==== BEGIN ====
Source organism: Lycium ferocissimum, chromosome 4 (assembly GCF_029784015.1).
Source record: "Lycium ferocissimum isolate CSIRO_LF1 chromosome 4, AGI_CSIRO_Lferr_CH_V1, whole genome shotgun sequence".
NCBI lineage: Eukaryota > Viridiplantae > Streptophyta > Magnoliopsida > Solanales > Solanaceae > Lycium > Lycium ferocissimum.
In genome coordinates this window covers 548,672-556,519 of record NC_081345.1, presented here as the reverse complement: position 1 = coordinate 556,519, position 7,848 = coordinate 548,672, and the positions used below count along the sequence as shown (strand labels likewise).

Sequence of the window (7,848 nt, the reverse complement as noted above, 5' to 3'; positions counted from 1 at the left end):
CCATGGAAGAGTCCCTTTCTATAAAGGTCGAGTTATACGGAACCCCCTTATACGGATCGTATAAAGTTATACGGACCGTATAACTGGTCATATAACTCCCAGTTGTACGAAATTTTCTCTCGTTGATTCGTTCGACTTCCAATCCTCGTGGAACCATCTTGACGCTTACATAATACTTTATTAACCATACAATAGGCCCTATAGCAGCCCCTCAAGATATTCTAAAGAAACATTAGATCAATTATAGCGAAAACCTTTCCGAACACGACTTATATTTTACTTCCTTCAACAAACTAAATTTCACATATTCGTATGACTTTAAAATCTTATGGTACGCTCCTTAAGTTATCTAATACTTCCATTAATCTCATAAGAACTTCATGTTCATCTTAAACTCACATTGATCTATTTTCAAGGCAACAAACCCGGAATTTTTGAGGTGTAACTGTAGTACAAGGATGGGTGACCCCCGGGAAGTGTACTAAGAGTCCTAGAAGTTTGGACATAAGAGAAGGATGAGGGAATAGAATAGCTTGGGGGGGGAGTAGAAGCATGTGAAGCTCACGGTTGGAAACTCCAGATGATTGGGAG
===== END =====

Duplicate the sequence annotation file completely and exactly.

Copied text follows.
Source organism: Lycium ferocissimum, chromosome 4 (assembly GCF_029784015.1).
Source record: "Lycium ferocissimum isolate CSIRO_LF1 chromosome 4, AGI_CSIRO_Lferr_CH_V1, whole genome shotgun sequence".
NCBI lineage: Eukaryota > Viridiplantae > Streptophyta > Magnoliopsida > Solanales > Solanaceae > Lycium > Lycium ferocissimum.
In genome coordinates this window covers 548,672-556,519 of record NC_081345.1, presented here as the reverse complement: position 1 = coordinate 556,519, position 7,848 = coordinate 548,672, and the positions used below count along the sequence as shown (strand labels likewise).

Sequence of the window (7,848 nt, the reverse complement as noted above, 5' to 3'; positions counted from 1 at the left end):
CCATGGAAGAGTCCCTTTCTATAAAGGTCGAGTTATACGGAACCCCCTTATACGGATCGTATAAAGTTATACGGACCGTATAACTGGTCATATAACTCCCAGTTGTACGAAATTTTCTCTCGTTGATTCGTTCGACTTCCAATCCTCGTGGAACCATCTTGACGCTTACATAATACTTTATTAACCATACAATAGGCCCTATAGCAGCCCCTCAAGATATTCTAAAGAAACATTAGATCAATTATAGCGAAAACCTTTCCGAACACGACTTATATTTTACTTCCTTCAACAAACTAAATTTCACATATTCGTATGACTTTAAAATCTTATGGTACGCTCCTTAAGTTATCTAATACTTCCATTAATCTCATAAGAACTTCATGTTCATCTTAAACTCACATTGATCTATTTTCAAGGCAACAAACCCGGAATTTTTGAGGTGTAACTGTAGTACAAGGATGGGTGACCCCCGGGAAGTGTACTAAGAGTCCTAGAAGTTTGGACATAAGAGAAGGATGAGGGAATAGAATAGCTTGGGGGGGGAGTAGAAGCATGTGAAGCTCACGGTTGGAAACTCCAGATGATTGGGAG